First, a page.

May 7, 2014
Evolution Of Smaller Dinosaurs Helped Their Lineage Survive As Birds
Brett Smith for redOrbit.com - Your Universe Online
While dinosaurs may have disappeared from the face of the Earth, their lineage has survived in the form of birds and new research published in the journal PLOS Biology has found that both dinosaurs and birds evolved into smaller and smaller sizes – potentially contributing to their success.
“Dinosaurs aren't extinct; there are about 10,000 species alive today in the form of birds,” said study author Roger Benson, a paleobiologist at Oxford University. “We wanted to understand the evolutionary links between this exceptional living group, and their Mesozoic relatives, including well-known extinct species like T. rex, Triceratops, and Stegosaurus.”
The study team reached their conclusion by calculating the overall mass of more than 420 dinosaur species using the size of their leg bones. The team discovered that dinosaurs exhibited relatively quick rates of body size progression following their origins, about 220 million years ago. Eventually, these rates slowed: only the evolutionary path bringing about birds continued to change size at this rate, and did so for 170 million years, resulting in ecological variety not observed in other dinosaurs.
“We found exceptional body mass variation in the dinosaur line leading to birds, especially in the feathered dinosaurs called maniraptorans,” Benson said. “These include Jurassic Park's Velociraptor, birds, and a huge range of other forms, weighing anything from 15 grams to 3 tonnes (3.3 tons), and eating meat, plants, and more omnivorous diets.”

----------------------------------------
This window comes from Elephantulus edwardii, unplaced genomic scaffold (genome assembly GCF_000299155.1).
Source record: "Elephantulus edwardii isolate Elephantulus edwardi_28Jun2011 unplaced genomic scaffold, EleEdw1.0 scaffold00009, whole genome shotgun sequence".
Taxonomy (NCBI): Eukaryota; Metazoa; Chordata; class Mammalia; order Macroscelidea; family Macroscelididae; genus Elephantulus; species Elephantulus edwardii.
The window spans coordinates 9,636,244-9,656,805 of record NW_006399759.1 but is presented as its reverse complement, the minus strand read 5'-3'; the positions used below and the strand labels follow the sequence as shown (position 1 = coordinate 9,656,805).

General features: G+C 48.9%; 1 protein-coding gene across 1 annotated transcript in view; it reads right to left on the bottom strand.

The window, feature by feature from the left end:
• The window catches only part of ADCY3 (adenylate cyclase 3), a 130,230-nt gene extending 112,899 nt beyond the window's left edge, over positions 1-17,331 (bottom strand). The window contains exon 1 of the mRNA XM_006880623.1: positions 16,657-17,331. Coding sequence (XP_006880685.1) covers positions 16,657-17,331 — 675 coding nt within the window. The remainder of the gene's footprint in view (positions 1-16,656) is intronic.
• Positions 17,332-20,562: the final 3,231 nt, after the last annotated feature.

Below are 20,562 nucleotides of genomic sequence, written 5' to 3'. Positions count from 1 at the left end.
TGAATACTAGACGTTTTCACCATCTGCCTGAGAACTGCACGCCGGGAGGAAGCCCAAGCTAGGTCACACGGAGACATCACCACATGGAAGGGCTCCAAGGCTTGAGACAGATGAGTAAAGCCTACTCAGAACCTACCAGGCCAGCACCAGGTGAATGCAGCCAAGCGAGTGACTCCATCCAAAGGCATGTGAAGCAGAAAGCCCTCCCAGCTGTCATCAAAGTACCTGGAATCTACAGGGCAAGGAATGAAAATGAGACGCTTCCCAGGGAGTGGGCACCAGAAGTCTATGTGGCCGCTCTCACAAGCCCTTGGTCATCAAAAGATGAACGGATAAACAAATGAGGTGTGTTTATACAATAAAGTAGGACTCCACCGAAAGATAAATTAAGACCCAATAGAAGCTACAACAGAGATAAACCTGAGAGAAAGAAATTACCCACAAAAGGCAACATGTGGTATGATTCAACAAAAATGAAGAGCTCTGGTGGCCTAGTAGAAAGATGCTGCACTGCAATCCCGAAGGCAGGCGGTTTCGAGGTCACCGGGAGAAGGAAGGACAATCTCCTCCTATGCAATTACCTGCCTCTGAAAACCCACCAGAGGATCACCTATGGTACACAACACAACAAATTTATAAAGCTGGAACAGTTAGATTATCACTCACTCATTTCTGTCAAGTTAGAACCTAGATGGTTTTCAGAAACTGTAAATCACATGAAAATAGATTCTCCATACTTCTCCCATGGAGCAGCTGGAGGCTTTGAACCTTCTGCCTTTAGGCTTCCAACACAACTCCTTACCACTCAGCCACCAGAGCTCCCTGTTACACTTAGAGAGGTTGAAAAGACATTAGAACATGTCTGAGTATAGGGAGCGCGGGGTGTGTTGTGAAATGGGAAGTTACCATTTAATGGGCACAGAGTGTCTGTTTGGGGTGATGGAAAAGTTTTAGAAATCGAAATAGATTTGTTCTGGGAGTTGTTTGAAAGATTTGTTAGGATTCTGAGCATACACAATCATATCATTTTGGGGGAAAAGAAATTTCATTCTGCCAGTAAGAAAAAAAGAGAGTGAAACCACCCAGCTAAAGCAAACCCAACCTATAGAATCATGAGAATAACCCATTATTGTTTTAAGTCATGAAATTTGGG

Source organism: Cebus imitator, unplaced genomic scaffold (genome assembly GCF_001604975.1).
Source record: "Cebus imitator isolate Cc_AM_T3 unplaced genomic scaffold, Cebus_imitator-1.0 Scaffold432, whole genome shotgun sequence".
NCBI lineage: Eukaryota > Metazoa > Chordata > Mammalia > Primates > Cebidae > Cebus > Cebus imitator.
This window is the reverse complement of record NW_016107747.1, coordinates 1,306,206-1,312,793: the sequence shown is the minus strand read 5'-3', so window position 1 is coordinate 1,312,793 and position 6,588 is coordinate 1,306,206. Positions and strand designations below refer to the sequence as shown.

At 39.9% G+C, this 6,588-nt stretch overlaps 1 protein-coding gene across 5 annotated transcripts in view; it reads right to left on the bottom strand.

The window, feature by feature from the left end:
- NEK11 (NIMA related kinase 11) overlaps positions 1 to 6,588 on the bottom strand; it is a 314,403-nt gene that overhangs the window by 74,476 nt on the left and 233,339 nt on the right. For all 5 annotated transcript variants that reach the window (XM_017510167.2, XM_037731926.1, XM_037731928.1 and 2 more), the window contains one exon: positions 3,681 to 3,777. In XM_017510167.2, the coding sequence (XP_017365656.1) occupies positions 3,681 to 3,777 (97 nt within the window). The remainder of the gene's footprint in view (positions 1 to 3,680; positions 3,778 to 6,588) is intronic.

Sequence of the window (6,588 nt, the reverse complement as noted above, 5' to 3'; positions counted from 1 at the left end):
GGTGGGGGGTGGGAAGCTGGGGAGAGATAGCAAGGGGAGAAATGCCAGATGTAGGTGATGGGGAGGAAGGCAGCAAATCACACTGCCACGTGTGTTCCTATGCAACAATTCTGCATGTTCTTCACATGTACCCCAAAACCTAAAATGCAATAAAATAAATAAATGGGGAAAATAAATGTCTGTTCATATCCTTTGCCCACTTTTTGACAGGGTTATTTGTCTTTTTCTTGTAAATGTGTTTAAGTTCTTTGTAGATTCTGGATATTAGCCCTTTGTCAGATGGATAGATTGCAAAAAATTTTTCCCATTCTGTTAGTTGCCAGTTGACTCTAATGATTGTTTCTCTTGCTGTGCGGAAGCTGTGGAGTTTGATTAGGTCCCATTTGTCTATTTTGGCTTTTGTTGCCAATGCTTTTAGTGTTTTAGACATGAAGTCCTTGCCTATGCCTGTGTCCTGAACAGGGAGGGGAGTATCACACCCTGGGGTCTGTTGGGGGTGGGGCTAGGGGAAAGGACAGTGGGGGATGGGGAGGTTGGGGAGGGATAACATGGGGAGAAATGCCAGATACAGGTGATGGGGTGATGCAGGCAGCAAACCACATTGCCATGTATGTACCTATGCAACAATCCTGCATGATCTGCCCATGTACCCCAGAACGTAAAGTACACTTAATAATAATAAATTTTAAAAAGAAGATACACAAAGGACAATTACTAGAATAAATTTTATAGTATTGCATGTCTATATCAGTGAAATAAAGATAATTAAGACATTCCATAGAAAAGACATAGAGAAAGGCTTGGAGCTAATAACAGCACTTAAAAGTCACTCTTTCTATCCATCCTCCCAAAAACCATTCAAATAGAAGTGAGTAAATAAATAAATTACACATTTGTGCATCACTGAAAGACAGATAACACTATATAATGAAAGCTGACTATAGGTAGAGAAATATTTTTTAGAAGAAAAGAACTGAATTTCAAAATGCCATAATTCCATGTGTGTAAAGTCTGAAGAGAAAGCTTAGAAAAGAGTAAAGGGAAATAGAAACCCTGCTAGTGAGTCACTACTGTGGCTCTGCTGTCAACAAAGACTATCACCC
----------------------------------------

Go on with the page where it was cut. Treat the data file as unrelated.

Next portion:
The team said that small bodily proportions might have been crucial to sustaining evolutionary potential in birds, which shattered the smaller body size limit of around 1 kilogram (2.2 pounds) observed in other dinosaurs.
“How do you weigh a dinosaur? You can do it by measuring the thickness of its leg bones, like the femur. This is quite reliable,” said study author Nicolás Campione, a postdoctoral researcher at Uppsala University in Sweden. “This shows that the biggest dinosaur Argentinosaurus, at 90 tonnes (99 tons), was 6 million times the weight of the smallest Mesozoic dinosaur, a sparrow-sized bird called Qiliania, weighing 15 grams. Clearly, the dinosaur body plan was extremely versatile.”
The team reviewed rates of body size progression on the whole family tree of dinosaurs, sampled during their first 160 million years. If close relatives are relatively comparable in size, then development was probably rather slow. However, if they are very distinct in size, then progression should have been rapid, the study team said.
“What we found was striking. Dinosaur body size evolved very rapidly in early forms, likely associated with the invasion of new ecological niches. In general, rates slowed down as these lineages continued to diversify,” said team member David Evans, a paleontologist at the Royal Ontario Museum. “But it's the sustained high rates of evolution in the feathered maniraptoran dinosaur lineage that led to birds – the second great evolutionary radiation of dinosaurs.”
The evolutionary sequence leading to birds kept testing distinct, often dramatically smaller, sizes – permitting adaptations to arise faster than among larger dinosaurs, the researchers said. Other dinosaur families got stuck in slim ecological niches, and eventually became extinct. This shows that essential modern groups such as birds might derive from sustained, speedy evolutionary rates over the span of hundreds of millions of years, only seen through the fossil record.
“The fact that dinosaurs evolved to huge sizes is iconic,” said study author Matthew Carrano of the Smithsonian Institution's National Museum of Natural History. “And yet we've understood very little about how size was related to their overall evolutionary history. This makes it clear that evolving different sizes was important to the success of dinosaurs.”